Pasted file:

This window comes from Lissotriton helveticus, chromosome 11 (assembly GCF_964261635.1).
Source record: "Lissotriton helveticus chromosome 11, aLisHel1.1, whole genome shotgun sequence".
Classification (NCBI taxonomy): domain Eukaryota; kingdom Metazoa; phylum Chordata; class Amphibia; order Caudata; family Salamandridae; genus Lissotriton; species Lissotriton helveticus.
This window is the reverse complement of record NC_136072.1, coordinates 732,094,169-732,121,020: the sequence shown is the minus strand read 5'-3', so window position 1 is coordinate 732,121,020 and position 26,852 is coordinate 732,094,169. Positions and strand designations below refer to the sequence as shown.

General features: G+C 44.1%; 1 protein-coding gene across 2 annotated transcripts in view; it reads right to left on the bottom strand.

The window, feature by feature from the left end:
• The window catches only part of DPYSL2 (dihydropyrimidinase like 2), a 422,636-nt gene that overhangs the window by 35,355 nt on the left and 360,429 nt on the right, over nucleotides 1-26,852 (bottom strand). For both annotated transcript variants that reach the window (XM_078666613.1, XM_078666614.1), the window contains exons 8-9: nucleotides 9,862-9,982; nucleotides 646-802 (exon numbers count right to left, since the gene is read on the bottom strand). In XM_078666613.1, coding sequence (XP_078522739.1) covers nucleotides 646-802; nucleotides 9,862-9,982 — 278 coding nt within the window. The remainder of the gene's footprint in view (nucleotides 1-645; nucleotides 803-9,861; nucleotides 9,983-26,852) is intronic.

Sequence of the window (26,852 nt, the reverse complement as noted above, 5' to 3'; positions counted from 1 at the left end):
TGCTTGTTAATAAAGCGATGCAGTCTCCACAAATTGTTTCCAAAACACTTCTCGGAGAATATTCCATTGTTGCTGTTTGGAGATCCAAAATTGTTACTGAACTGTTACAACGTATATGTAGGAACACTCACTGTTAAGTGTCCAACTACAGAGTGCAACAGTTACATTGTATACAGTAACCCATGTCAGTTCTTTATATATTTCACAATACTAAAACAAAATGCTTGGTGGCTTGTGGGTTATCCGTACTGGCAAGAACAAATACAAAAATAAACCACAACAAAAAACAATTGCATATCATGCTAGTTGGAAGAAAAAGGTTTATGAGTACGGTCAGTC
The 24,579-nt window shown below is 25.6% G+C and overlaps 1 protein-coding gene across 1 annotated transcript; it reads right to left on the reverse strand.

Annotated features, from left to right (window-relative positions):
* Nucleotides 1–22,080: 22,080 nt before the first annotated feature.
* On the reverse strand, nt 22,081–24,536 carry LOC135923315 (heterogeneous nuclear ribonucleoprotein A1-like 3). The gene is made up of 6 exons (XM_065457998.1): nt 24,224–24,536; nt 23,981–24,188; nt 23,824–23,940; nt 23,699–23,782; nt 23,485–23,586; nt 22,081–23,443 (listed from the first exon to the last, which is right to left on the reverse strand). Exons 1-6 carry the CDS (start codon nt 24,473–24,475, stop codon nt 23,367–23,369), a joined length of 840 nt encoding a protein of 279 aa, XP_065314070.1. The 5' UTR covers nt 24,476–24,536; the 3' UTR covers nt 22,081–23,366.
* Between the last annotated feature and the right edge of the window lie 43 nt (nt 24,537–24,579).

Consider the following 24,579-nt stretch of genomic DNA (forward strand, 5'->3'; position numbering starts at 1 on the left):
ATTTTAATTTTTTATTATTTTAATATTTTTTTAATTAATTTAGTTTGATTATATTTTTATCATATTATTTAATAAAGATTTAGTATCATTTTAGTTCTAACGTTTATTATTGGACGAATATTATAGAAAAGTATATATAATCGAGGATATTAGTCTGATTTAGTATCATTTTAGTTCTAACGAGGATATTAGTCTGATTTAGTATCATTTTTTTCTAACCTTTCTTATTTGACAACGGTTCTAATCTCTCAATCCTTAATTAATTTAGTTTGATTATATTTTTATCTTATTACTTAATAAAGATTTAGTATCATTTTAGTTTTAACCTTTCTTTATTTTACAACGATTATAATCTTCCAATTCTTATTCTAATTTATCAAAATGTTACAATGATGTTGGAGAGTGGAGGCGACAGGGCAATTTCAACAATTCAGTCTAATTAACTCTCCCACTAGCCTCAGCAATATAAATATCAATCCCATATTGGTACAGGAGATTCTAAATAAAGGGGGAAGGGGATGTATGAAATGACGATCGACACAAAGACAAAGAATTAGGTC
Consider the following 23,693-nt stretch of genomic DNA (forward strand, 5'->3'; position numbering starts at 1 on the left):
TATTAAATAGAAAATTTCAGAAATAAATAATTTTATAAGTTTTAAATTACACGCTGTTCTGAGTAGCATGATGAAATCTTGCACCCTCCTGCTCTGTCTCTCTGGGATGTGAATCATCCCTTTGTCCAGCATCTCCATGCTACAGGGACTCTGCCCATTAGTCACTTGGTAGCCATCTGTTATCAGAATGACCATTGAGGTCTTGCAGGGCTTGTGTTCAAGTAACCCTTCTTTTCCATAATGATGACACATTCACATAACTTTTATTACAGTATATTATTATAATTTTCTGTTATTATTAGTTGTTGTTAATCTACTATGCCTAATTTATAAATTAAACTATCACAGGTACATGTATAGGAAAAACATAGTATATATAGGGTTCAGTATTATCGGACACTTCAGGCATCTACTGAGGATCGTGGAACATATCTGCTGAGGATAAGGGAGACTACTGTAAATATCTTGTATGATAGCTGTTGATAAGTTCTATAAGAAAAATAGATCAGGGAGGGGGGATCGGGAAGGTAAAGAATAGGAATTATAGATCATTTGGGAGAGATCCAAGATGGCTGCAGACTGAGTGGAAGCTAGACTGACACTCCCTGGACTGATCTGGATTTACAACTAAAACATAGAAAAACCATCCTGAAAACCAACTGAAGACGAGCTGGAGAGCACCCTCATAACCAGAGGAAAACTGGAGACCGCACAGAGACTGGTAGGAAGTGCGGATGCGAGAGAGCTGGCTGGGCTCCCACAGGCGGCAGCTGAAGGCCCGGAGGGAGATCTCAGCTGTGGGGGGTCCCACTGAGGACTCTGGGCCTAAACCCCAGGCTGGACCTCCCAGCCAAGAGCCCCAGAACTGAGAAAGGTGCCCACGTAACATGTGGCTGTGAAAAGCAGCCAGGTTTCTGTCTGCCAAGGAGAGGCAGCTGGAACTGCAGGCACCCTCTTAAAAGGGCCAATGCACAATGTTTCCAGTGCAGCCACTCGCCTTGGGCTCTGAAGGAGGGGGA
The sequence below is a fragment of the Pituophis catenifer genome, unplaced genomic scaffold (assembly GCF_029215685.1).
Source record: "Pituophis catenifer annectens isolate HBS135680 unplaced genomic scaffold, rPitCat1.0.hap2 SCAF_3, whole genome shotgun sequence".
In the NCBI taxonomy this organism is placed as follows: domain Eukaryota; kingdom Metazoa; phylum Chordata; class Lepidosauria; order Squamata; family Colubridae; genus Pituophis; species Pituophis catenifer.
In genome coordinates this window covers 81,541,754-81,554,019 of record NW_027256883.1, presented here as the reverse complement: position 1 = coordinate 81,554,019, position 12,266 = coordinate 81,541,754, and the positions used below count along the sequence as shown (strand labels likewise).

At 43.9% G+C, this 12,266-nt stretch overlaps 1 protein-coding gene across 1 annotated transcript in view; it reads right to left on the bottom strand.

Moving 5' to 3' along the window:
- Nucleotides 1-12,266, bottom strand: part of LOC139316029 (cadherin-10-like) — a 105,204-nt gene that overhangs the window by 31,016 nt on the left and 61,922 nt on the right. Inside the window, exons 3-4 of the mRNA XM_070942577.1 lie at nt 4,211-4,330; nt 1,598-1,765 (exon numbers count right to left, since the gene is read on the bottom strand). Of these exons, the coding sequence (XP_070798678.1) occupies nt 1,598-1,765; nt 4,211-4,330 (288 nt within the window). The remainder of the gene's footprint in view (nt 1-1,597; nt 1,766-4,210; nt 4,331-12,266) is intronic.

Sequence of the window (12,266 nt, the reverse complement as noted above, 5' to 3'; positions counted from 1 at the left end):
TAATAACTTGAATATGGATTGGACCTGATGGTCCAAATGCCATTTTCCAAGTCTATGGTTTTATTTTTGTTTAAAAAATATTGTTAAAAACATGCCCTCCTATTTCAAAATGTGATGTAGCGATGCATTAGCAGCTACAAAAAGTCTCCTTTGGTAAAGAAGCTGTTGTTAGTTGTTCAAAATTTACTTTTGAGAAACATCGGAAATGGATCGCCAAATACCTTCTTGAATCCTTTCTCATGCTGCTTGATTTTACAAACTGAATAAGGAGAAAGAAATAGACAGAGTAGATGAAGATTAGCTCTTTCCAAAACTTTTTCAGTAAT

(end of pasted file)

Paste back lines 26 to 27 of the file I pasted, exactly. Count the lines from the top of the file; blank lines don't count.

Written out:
Sequence of the window (12,266 nt, the reverse complement as noted above, 5' to 3'; positions counted from 1 at the left end):
TAATAACTTGAATATGGATTGGACCTGATGGTCCAAATGCCATTTTCCAAGTCTATGGTTTTATTTTTGTTTAAAAAATATTGTTAAAAACATGCCCTCCTATTTCAAAATGTGATGTAGCGATGCATTAGCAGCTACAAAAAGTCTCCTTTGGTAAAGAAGCTGTTGTTAGTTGTTCAAAATTTACTTTTGAGAAACATCGGAAATGGATCGCCAAATACCTTCTTGAATCCTTTCTCATGCTGCTTGATTTTACAAACTGAATAAGGAGAAAGAAATAGACAGAGTAGATGAAGATTAGCTCTTTCCAAAACTTTTTCAGTAAT